debate he would argue that ATTRACT was the final word on lysis due to the rigorous and welldesigned nature of the trial, but acknowledged that the study had its limitations. However, he said that the problems with ATTRACT were “common to all randomised trials”, as issues of patient accrual oftentimes require compromise in inclusion criteria and because of the fact that lessons are learned during the conduct of the trial. “Randomised controlled trials strike a balance between broad applicability to different patient populations, obtaining answers to specific questions of interest and timely completion of the trial,” DeRubertis commented. He added: “Our goal with welldesigned clinical trials should be to look deeper into the trial results, beyond the abstract or publication headlines, and see if there are valid lessons to be learned.” Summing up his view on the study, he stated: “I think we can learn a lot from ATTRACT and any similar trial going forward. Among the specific lessons we have learned from ATTRACT is that while not all patients would be expected to benefit from lysis, there is a subset of younger patients with proximal iliofemoral disease that can be expected to derive significant benefit.” After DeRubertis and Silver had stated their arguments, the discussion moved onto what further trials were needed and, in particular, the endpoints that should be used. According to Silver, a “modern era” deep vein thrombosis trial was in the planning stages. He explained, unlike the ATTRACT trial, this would use current approaches—such as intravascular ultrasound (IVUS), shortened tPA procedure time, and “mandated post-procedural imaging”. “The question will be answered,” he claimed. However, speaking from the audience, Mark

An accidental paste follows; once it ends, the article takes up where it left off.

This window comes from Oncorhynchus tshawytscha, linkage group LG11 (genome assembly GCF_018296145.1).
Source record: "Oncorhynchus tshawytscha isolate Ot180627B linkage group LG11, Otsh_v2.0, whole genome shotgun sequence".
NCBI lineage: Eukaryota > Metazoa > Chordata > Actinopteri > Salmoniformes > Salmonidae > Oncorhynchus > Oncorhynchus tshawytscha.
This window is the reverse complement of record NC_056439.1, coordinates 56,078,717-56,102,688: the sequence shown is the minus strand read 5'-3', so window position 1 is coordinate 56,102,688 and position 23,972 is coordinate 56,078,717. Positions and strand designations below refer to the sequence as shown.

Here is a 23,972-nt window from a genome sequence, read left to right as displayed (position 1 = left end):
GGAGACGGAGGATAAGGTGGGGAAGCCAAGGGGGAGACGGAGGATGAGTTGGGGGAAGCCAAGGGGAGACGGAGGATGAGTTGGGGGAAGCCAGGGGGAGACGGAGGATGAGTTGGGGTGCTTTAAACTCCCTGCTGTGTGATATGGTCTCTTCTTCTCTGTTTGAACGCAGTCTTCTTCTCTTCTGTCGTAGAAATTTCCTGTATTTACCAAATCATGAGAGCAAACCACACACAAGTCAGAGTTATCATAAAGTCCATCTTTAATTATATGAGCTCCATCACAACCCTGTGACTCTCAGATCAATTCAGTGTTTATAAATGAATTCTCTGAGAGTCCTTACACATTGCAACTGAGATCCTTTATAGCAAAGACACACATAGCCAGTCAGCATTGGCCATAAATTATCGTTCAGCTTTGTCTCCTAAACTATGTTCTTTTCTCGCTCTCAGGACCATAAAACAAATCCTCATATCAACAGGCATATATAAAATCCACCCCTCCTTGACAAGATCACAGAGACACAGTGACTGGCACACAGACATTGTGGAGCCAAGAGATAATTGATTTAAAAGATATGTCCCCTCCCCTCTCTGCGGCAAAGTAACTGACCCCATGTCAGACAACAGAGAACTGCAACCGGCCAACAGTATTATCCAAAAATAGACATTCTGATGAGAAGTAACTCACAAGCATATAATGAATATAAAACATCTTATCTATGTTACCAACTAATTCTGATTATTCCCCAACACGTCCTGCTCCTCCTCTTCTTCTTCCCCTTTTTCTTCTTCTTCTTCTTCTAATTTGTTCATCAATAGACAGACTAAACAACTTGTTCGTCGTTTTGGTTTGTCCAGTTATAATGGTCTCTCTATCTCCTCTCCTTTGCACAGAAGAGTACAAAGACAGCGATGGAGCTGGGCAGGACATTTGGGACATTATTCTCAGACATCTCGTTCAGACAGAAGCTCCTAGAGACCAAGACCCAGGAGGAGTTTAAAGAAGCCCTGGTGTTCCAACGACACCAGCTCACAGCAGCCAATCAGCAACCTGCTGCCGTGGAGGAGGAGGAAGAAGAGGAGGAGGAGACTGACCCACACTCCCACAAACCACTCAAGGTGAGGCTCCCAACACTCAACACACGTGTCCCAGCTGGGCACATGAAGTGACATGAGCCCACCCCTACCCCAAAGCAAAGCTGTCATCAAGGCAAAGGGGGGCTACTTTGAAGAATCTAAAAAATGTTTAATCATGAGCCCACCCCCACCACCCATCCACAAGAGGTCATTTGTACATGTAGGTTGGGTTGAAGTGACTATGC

Michael Silver and Brian DeRubertis
Meissner (Seattle, USA) declared it to be “absolute nonsense” to continue funding research in this area “until you spend five years finding another outcome measure”. He added you cannot do it as part of a randomised trial, commenting “we are throwing very good money away if we keep asking the wrong question. Although very well done, we get a right answer but not one that is useful. It is not helpful to ask if pharmacomechanical catheter-directed thrombolysis is a first-line therapy for all-comers— we all know that it is not—and then look at an absolutely nonsensical clinical outcome measure to support it. So, I do not think we should throw another dime at this.”
Changes to lumen shape may be more important than area in venous stenting patient outcomes Data presented at the Charing Cross Symposium (24–27 April, London, UK) indicate that a rounder post-stent lumen shape has a positive correlation to 12-month patient improvement, placing emphasis on the change of lumen shape from pre- to post-stent and its effect on outcome. The data were presented by Lowell Kabnick (New York, USA).